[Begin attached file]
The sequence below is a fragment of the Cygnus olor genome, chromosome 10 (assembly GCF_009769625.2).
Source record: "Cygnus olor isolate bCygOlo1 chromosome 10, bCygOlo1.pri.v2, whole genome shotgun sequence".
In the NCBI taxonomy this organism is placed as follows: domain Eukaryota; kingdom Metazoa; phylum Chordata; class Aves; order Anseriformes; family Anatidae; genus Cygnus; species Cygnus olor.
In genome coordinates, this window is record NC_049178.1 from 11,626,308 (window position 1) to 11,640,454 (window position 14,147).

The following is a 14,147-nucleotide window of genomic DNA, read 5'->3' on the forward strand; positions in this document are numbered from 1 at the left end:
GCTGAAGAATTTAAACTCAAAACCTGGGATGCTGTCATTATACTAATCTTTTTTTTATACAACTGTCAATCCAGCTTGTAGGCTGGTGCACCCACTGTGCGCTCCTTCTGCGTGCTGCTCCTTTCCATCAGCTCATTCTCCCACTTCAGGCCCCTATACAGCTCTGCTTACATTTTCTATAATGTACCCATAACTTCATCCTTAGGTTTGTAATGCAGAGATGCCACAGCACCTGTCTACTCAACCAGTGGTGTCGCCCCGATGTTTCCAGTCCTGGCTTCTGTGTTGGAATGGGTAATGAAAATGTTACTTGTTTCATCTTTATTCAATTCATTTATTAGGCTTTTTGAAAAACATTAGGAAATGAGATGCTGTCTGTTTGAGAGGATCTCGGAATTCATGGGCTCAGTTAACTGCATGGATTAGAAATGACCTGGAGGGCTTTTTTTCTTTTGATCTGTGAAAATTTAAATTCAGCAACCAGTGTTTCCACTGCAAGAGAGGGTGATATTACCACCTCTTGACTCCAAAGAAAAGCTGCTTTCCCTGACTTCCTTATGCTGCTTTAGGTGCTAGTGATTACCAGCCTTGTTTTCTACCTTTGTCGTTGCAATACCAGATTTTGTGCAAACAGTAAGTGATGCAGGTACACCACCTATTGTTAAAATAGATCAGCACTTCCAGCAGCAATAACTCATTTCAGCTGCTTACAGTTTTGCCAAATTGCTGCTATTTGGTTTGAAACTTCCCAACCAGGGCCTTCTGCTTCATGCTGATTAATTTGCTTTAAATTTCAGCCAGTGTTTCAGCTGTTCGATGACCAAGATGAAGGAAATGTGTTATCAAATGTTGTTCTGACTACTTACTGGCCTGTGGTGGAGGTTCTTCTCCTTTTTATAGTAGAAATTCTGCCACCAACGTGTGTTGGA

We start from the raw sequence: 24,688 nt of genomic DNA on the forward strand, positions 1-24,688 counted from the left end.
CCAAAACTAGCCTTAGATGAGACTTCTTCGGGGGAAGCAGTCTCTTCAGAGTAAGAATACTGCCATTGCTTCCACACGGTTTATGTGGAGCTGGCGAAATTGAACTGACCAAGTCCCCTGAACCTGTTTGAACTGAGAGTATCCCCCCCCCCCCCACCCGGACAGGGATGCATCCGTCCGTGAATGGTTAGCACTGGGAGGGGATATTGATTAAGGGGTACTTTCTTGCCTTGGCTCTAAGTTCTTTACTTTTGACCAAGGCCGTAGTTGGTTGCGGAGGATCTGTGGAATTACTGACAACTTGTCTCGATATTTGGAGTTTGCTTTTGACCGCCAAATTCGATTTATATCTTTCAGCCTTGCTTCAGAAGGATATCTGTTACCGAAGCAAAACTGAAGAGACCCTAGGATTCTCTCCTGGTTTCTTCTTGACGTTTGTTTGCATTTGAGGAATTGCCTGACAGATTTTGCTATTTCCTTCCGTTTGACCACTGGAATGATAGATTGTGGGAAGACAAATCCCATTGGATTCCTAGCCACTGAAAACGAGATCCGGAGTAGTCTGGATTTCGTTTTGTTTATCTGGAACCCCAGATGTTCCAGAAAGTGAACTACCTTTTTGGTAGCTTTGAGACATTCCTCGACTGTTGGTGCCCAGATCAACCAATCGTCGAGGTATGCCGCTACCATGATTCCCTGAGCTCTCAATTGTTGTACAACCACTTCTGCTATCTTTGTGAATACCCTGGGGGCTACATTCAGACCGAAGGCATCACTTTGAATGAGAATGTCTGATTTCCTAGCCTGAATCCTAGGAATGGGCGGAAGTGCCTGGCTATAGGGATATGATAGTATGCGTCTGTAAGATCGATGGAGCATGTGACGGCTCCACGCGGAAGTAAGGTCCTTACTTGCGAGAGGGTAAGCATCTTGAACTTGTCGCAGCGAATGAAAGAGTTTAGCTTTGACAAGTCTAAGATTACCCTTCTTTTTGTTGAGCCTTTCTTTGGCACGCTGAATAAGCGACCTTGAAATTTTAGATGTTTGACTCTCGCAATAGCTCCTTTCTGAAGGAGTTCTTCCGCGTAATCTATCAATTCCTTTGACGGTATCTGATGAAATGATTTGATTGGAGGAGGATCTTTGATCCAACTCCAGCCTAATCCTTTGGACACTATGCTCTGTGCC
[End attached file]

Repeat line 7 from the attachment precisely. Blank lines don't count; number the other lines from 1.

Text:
We start from the raw sequence: 24,688 nt of genomic DNA on the forward strand, positions 1-24,688 counted from the left end.